Report your coyote encounter or incident.

Coyote Management Plan

Coyote Management Plan(PDF, 410KB) - The plan has information about how to live with coyotes. This plan was updated in 2016.

Guidelines for living with Coyotes

If you live near or adjacent to a park, trail, golf course, or natural area:

  • Teach our children about urban wildlife. Encourage them to never approach wild animals and to never feed wildlife.
  • Supervise your pet outside, especially at dawn and dusk. If you must leave your dog outside, secure them in an enclosed kennel attached to the house. Keep your dog on a short (6-foot) leash when out for a walk and never allow them to interact or play with wildlife.
  • Remove things that attract wildlife from your yard such as pet food, water sources, fruit from trees, and fallen debris from bird feeders.

If a coyote approaches you:

  • Do not run or turn your back.
  • Be as big as possible; use arm gestures to exaggerate your size.
  • In a loud, forceful voice, command the coyote to go away.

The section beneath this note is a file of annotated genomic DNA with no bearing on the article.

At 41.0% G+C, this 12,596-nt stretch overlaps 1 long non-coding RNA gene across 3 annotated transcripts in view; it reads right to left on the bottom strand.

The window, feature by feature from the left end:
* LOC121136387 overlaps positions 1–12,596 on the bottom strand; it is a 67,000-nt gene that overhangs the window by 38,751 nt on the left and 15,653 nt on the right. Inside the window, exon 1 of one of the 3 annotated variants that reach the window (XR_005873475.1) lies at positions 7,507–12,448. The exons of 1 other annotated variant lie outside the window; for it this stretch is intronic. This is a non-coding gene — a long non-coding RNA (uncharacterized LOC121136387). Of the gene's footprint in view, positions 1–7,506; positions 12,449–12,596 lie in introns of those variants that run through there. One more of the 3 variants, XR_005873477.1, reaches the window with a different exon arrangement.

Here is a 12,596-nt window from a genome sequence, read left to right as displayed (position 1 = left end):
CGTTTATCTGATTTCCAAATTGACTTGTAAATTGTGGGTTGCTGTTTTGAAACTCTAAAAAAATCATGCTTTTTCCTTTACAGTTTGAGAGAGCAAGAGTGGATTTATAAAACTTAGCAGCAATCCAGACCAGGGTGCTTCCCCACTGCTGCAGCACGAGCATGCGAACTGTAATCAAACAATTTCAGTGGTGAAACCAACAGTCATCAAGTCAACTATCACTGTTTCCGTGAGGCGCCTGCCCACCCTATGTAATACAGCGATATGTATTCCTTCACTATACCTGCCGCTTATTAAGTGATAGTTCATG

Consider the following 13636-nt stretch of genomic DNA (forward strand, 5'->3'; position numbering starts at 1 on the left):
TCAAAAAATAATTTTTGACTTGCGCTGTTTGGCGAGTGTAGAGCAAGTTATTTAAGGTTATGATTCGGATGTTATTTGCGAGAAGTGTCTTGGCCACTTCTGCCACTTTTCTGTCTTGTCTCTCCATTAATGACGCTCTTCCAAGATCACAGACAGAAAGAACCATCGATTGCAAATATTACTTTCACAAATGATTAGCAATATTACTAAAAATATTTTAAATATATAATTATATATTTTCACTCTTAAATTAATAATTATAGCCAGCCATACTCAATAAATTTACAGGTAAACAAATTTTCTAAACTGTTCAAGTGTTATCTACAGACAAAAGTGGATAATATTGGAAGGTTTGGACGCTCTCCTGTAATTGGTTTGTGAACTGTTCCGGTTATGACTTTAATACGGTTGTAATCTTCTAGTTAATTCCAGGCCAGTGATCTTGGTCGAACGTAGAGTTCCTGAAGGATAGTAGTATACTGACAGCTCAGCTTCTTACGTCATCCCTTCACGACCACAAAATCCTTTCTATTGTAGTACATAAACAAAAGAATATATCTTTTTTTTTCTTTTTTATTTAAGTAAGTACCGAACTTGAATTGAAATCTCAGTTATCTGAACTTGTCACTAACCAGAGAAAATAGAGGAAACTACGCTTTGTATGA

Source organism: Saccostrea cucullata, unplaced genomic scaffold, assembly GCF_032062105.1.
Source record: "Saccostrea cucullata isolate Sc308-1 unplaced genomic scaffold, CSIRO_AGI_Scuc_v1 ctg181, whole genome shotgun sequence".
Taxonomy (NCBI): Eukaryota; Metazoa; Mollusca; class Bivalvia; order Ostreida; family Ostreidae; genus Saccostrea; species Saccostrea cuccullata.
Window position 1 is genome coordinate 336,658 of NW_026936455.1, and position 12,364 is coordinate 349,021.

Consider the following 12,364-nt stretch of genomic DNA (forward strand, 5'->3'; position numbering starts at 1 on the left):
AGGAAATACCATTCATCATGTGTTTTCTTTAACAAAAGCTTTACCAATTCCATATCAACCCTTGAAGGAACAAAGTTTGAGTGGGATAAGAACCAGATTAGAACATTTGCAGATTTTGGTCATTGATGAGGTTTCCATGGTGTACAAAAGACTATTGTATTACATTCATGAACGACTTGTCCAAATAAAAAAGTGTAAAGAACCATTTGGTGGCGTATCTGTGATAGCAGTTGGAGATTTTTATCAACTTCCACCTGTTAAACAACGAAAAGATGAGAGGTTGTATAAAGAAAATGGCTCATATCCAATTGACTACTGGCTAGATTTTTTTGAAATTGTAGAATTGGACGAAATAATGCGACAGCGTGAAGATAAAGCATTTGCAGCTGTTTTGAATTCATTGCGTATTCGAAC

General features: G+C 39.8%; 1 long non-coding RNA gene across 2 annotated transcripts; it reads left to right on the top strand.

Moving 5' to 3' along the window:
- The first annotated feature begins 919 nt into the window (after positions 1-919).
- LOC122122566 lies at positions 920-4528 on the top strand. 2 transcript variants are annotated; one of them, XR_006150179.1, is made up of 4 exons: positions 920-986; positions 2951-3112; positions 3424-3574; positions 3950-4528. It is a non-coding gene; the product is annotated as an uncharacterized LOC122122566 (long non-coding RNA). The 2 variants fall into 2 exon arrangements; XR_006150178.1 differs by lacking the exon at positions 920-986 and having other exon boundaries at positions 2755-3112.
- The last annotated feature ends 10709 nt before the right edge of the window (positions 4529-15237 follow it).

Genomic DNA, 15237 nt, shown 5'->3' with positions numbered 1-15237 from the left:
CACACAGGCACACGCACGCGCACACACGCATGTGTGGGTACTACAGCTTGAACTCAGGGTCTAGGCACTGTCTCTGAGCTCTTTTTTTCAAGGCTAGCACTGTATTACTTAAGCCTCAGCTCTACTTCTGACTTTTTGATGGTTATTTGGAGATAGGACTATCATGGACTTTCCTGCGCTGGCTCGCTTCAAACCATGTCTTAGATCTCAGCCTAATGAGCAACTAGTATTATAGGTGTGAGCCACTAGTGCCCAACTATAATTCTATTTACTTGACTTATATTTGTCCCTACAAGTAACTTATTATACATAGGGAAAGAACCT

• If the coyote does not leave the area, back away slowly while still facing the coyote.
  • Pick up any small pets or children that are with you.
  • Carry hazing tools and other deterrents including small rocks, a loud whistle or an air-horn.

For more information, contact Colorado Parks and Wildlife, 303-291-7227.

Do you need to update your pet's record? Has your pet passed away? Are you no longer the owner or keeper of the pet listed on the notice you received?

Complete the form below to let us know. We will use this information to update our records.

Complete No Longer Own Pet Form

Brushing up on winter safety tips can ensure your pets stay happy, healthy and safe.

  • Keep pets inside during the winter. If you are unable to keep your pet inside, create a warm, wind-proof shelter with dry and clean bedding.
  • Always take into consideration of the age and breed of your dog as some breeds may need extra attention. Puppies and senior pets do not regulate their body temperature as well as healthy adult animals.